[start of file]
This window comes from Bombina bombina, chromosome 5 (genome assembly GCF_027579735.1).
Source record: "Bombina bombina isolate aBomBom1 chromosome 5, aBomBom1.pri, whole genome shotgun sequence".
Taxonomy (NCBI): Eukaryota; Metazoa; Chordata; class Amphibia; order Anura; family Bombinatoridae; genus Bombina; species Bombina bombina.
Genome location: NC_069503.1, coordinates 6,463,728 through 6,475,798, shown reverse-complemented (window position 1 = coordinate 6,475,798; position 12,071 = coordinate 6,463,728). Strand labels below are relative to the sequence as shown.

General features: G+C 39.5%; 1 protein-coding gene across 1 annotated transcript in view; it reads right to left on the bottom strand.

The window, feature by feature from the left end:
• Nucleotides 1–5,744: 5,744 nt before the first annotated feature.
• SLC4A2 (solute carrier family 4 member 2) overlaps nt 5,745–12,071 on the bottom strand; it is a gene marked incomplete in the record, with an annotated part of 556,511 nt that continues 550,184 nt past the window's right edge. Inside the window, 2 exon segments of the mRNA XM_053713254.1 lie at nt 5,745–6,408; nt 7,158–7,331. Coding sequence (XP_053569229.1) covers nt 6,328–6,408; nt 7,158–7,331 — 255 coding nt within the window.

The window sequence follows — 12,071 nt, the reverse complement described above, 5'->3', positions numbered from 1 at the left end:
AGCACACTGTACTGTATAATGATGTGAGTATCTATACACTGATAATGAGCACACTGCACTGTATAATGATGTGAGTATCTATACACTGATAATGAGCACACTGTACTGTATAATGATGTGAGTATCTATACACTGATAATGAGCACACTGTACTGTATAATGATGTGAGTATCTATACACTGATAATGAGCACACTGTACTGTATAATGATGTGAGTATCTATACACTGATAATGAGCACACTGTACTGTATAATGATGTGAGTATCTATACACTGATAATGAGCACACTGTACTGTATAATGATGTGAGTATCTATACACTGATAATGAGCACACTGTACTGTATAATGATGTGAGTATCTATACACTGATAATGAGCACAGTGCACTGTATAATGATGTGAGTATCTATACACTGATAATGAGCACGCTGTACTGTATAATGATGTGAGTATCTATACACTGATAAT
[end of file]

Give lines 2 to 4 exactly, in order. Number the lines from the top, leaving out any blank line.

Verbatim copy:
Source record: "Bombina bombina isolate aBomBom1 chromosome 5, aBomBom1.pri, whole genome shotgun sequence".
Taxonomy (NCBI): Eukaryota; Metazoa; Chordata; class Amphibia; order Anura; family Bombinatoridae; genus Bombina; species Bombina bombina.
Genome location: NC_069503.1, coordinates 6,463,728 through 6,475,798, shown reverse-complemented (window position 1 = coordinate 6,475,798; position 12,071 = coordinate 6,463,728). Strand labels below are relative to the sequence as shown.